As Walter Wriston has said, Money goes where it's welcome, and stays where it's well treated. That's a truism that stood for centuries and has nothing to do with "gold standard" but rather with the governments' fiscal, tax and regulatory policies. Right now "money" (USD$ and Euros) and especially "hot money" is flowing out of the U.S. and much of "peripheral Europe" and into Asia, because it's welcome in emerging economies and is not well treated in developed economies. Except when panic hits in other places on Earth and than "money" flows back into USD$ and the U.S. T-bonds.
The classical gold standard, the one that was in place from 1880 to 1914, is what the world needs now. In its utility, economy and elegance, there has never been a monetary system like it.
Yet during that "elegant" gold standard period there have been at least one severe recession, period of deflation, and at least one case of severe financial panic of 1907 which required strong and immediate action and showed the power of one man (Jonathan Pierport Morgan) taking charge of the group of top bankers to save the U.S. banking system from the brink of collapse. That event, and that power, has so shaken and spooked the U.S. government that it directly led to the establishment in 1913 of the U.S. central bank known as the Federal Reserve System, formed and based in part on the model of central bank of England known as Bank of England (aka The Old Lady of Threadneedle Street) which was founded in 1694. Other countries' central banks, e.g., Deutsche Bundesbank, Bank of Canada, Reserve Bank of Australia, all perform basically similar functions.
I generally like James Grant's broad knowledge of financial history, but he is distorting history here to try and "prove" his "gold bug" point and does what's known as "talking his book". There were problems with financial systems and the government deficits, debt and periods of inflation and deflation before and after the "gold standard," before and after the "fiat money" and before and after the formation of the U.S. central bank (the Fed).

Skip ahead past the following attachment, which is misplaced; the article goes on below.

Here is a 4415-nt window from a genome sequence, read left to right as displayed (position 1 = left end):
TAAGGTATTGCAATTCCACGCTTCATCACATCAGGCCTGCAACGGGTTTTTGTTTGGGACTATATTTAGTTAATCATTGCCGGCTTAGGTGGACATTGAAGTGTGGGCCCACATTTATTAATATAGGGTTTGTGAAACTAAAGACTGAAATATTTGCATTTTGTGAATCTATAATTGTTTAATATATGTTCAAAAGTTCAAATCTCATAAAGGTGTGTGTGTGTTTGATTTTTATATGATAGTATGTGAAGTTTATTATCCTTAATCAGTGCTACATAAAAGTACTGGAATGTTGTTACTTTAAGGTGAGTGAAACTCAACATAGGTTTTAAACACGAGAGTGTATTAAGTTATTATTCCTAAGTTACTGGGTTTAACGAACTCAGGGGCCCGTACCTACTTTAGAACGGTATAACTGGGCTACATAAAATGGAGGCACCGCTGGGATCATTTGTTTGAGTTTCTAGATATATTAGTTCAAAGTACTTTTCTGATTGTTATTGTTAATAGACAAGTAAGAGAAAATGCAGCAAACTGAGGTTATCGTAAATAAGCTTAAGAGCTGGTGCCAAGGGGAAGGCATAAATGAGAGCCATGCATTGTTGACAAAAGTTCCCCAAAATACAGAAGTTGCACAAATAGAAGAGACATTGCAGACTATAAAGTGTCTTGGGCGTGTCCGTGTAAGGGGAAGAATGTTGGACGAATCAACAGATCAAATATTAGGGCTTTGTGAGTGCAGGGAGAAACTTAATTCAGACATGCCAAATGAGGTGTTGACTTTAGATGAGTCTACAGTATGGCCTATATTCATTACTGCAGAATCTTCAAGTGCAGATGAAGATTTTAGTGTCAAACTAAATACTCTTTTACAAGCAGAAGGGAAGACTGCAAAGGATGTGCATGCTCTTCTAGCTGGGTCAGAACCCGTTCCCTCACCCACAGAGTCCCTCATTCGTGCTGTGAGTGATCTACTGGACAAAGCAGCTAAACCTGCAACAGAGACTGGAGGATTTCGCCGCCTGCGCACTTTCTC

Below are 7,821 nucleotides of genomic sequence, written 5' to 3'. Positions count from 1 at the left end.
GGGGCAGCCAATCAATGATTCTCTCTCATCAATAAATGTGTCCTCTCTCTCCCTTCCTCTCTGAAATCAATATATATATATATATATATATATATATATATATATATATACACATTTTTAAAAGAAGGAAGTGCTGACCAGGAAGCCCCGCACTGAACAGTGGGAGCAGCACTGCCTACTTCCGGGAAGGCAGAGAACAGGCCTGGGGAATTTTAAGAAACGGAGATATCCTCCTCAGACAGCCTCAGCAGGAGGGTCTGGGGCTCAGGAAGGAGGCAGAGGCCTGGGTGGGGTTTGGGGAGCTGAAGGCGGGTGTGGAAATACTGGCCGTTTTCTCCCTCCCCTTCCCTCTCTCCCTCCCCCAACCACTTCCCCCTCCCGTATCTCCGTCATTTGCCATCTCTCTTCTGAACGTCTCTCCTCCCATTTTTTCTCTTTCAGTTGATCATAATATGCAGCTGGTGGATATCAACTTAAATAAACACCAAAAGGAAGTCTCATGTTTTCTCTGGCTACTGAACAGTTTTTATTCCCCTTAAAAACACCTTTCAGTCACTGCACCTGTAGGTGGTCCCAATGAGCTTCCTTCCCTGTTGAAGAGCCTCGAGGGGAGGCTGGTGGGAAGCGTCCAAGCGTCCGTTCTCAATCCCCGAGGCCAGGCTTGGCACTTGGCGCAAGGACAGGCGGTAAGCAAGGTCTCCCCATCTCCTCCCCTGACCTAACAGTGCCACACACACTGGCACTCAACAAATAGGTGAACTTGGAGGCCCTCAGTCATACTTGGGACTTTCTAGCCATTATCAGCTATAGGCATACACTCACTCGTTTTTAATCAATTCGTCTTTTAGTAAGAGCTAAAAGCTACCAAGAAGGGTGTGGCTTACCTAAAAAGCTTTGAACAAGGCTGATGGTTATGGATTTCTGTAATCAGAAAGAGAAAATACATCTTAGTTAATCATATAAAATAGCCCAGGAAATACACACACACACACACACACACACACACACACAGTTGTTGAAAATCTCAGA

If you're going to base money on anything in this day and age it has to be a typical basket of the goods and services a country actually produces.
Just keep heading in the direction 0 and his accomplices in the Kongress are heading and the dollar will sound just like a penny
The gold standard worked excellently in the 19th century -- it was the greatest period of economic growth the world has ever seen.
We cannot "start producing things and selling them in the world again" until we have sound money. It is the constant inflation of the last several decades combined with the over-valuation of the dollar that has led to the disappearance of consumer goods manufacturing in the U.S..
The gold standard was an elegant and extremely efficient system of currency. The only times it didn't work were when government suspended it to fund wars.
I do not understand the fear of gold at FR. It is the only possible means by which consumers can regulate the value of our money.
The Fed was created to save the banks from themselves. The panics you speak of were created (as they always have been) by banks lending out more money than the gold they held in reserve. They failed as they should have.
The New York bankers, though, convinced Congress that the legal ability to create more currency would benefit the country. And, of course, along with that came the power to bail out the banks when they over-extended themselves.
Too important to fail, you know.
The value of everything is based on the individual's subjectivity; and I suppose you could call that "psychology". The individual's decision-making process -- according to his own perceived needs and wants -- is the entire basis of economics.
There is absolutely no physics involved, though the modern "mainstream" economists (think Krugman, Bernanke, etc.) have tried mightily to pretend otherwise.